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Paul Fleming talks return, boxing politics, re-signing with Top Rank

Paul Fleming talks return, boxing politics, re-signing with Top Rank

UNDEFEATED former Olympian and talented super featherweight Paul Fleming took time away from boxing.

In that time, Fleming returned home to Queensland, where he started a family and focused on being a father. After a prolonged absence, he returns tomorrow night in Perth against former world title challenger Angky Angkotta.

“I’ve had about eighteen months out of the ring now,” said Fleming in an exclusive interview with Aus-Boxing. “I took on the responsibility of being a father. My partner hasn’t been the healthiest person, when she was pregnant with my second son it really knocked her around.”

“So I needed to take some time off and really be there to try and help out and support her as much I could. After my son was born and at about two months old, he got a bacterial infection that went to his blood and he nearly died.”

“They couldn’t tell us if he was going to be okay there for a while, which is a really scary thing for doctors to say to you about your child. He was really sick there for a while,”

“I had to take a step away from boxing and really make sure he was okay. So I’ve really just had to bide my time to get back in there.”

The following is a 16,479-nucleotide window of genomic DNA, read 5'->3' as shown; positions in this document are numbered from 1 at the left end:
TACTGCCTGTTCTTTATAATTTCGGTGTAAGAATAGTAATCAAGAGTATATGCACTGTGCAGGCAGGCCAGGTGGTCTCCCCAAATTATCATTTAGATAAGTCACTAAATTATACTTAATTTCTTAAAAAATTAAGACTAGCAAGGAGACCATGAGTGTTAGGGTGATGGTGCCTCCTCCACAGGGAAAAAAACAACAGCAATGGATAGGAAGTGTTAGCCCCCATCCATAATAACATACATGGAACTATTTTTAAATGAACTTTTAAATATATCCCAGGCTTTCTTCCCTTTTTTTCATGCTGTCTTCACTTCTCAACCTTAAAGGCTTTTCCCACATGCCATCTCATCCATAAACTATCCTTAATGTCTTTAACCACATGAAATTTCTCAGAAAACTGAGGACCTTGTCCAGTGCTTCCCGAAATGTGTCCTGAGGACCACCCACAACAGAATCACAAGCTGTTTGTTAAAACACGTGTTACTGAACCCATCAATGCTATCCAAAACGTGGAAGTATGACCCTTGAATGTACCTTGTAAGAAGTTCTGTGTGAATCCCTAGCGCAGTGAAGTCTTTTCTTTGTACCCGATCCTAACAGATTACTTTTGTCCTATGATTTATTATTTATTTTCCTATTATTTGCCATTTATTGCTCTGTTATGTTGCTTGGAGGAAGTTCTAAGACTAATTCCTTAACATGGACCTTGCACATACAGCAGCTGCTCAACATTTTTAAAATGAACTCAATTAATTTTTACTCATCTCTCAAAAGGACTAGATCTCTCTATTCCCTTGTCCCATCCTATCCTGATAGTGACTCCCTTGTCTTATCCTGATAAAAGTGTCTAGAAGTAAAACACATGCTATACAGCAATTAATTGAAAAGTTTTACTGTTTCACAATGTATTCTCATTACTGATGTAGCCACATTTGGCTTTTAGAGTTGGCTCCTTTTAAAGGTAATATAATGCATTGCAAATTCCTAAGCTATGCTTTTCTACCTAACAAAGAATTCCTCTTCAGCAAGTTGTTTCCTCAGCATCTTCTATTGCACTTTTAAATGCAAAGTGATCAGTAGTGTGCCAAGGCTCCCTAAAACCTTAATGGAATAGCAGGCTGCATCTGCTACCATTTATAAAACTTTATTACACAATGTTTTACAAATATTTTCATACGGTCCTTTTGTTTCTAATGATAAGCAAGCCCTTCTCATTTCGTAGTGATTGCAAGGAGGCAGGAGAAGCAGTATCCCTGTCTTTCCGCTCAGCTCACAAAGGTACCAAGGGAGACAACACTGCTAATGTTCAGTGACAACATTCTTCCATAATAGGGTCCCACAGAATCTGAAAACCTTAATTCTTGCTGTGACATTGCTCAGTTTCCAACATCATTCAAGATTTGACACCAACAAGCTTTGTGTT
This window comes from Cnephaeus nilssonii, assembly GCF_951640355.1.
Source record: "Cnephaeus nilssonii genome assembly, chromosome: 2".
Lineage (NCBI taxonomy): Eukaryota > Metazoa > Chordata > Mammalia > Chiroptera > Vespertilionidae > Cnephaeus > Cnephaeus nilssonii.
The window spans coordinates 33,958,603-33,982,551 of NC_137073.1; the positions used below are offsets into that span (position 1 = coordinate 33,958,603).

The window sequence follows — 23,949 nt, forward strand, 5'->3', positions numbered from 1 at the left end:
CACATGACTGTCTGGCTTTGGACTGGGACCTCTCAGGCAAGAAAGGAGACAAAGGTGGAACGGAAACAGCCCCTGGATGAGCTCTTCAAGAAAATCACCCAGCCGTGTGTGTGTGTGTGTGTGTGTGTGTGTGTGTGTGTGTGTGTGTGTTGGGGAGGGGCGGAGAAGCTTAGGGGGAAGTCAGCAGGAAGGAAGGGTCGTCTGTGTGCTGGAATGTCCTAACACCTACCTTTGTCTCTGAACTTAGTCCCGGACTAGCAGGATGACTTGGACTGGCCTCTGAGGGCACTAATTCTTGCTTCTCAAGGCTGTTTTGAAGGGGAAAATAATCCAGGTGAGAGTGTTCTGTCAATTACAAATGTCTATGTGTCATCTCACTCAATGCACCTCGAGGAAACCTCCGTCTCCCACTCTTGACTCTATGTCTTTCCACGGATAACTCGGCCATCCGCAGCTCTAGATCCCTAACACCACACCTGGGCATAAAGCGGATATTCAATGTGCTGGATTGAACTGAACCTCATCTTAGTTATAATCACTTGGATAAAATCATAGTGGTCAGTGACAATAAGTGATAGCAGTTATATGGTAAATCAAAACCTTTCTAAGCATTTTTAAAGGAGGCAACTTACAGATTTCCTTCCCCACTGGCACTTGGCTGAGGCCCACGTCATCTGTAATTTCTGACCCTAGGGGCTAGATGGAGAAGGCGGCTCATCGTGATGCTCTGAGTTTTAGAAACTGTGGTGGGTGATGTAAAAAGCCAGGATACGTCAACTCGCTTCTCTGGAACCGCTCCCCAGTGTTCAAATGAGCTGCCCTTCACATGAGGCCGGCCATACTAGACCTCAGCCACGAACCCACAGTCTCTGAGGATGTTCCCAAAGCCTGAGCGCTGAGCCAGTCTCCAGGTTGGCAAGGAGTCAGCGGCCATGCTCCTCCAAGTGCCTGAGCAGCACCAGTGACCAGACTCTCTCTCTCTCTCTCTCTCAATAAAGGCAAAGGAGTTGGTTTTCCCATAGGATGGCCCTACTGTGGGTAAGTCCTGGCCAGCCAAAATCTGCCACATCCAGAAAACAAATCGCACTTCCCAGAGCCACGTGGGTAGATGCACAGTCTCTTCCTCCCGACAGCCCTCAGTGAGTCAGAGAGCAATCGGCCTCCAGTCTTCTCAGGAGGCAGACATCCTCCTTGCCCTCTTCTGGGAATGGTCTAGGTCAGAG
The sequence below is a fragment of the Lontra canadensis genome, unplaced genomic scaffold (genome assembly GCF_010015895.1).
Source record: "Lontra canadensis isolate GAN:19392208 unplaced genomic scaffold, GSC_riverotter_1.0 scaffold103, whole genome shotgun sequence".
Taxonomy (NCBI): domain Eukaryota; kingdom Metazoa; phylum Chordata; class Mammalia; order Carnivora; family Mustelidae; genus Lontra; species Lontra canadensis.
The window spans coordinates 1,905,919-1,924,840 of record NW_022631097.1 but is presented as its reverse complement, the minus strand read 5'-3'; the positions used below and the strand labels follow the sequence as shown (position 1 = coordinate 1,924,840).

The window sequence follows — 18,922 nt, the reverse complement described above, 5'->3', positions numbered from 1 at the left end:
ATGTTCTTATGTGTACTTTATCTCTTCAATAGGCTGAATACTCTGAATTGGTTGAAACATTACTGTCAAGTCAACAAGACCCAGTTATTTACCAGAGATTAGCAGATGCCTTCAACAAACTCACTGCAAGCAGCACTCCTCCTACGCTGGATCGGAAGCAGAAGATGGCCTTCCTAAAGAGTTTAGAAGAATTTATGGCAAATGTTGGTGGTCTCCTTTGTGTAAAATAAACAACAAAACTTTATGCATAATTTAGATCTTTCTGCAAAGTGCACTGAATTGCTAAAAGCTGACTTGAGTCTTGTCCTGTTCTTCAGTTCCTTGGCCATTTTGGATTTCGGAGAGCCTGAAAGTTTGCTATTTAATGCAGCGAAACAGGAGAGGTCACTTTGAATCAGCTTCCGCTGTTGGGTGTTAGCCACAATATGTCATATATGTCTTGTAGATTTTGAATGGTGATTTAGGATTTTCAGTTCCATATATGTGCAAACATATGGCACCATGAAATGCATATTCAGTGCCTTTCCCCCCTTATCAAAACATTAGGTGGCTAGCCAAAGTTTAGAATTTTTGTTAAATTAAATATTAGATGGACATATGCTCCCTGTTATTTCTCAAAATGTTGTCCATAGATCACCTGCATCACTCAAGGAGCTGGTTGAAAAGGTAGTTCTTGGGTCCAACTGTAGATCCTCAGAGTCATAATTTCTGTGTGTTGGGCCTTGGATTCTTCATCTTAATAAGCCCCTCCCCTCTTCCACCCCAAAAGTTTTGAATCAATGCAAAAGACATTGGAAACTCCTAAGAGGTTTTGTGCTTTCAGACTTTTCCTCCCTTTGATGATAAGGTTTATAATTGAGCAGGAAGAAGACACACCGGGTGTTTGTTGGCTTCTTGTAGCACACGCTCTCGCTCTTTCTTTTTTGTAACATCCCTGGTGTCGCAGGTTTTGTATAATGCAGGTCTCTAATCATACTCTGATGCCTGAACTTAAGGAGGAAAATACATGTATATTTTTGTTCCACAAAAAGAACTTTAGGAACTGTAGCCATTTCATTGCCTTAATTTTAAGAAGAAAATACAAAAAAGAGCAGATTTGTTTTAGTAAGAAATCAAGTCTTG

“We’ve just found out that my partner is pregnant again and due in July,” Fleming explained. “We will be moving back to Sydney and I’ll be able to be there all through he pregnancy and support her through that.”

“Boxing isn’t the only thing I have in this world. It’s a big part of my life but my family is number one. It’s above everything. Making sure they’re healthy and okay is my number one prerogative in this world.”

Fleming, 26, talks with the maturity of a fighter who clearly understands the boxing business, and in many ways, he has returned with a fire lit inside of him. Boxing is a part of his identity and Fleming wants to take care of what he sees as “unfinished business.”

“My hunger brought me back, I’m hungry. Boxing is what I do,” Fleming added. “I have unfinished business. It’s like a half eaten birthday cake. You put it in the fridge but you still want to eat it, its still there.”